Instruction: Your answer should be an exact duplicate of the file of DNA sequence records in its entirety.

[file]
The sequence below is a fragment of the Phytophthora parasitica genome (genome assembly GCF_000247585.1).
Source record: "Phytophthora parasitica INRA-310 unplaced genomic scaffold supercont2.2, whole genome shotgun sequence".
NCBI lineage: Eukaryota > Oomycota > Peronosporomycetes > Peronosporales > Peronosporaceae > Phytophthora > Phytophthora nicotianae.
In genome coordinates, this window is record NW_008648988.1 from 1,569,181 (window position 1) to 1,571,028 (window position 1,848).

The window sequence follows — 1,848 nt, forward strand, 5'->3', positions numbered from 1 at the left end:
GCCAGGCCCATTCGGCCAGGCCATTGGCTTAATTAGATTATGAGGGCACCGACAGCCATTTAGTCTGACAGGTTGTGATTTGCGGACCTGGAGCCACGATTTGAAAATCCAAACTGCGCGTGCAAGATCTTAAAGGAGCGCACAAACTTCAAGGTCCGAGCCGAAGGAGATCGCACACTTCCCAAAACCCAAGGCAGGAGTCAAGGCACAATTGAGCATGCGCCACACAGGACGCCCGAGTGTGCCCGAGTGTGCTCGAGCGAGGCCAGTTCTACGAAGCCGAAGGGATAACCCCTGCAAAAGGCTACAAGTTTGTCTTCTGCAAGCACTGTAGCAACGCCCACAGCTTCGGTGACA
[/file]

The sequence below is a fragment of the Phytophthora parasitica genome (genome assembly GCF_000247585.1).
Source record: "Phytophthora parasitica INRA-310 unplaced genomic scaffold supercont2.2, whole genome shotgun sequence".
NCBI lineage: Eukaryota > Oomycota > Peronosporomycetes > Peronosporales > Peronosporaceae > Phytophthora > Phytophthora nicotianae.
In genome coordinates, this window is record NW_008648988.1 from 1,569,181 (window position 1) to 1,571,028 (window position 1,848).

The window sequence follows — 1,848 nt, forward strand, 5'->3', positions numbered from 1 at the left end:
GCCAGGCCCATTCGGCCAGGCCATTGGCTTAATTAGATTATGAGGGCACCGACAGCCATTTAGTCTGACAGGTTGTGATTTGCGGACCTGGAGCCACGATTTGAAAATCCAAACTGCGCGTGCAAGATCTTAAAGGAGCGCACAAACTTCAAGGTCCGAGCCGAAGGAGATCGCACACTTCCCAAAACCCAAGGCAGGAGTCAAGGCACAATTGAGCATGCGCCACACAGGACGCCCGAGTGTGCCCGAGTGTGCTCGAGCGAGGCCAGTTCTACGAAGCCGAAGGGATAACCCCTGCAAAAGGCTACAAGTTTGTCTTCTGCAAGCACTGTAGCAACGCCCACAGCTTCGGTGACA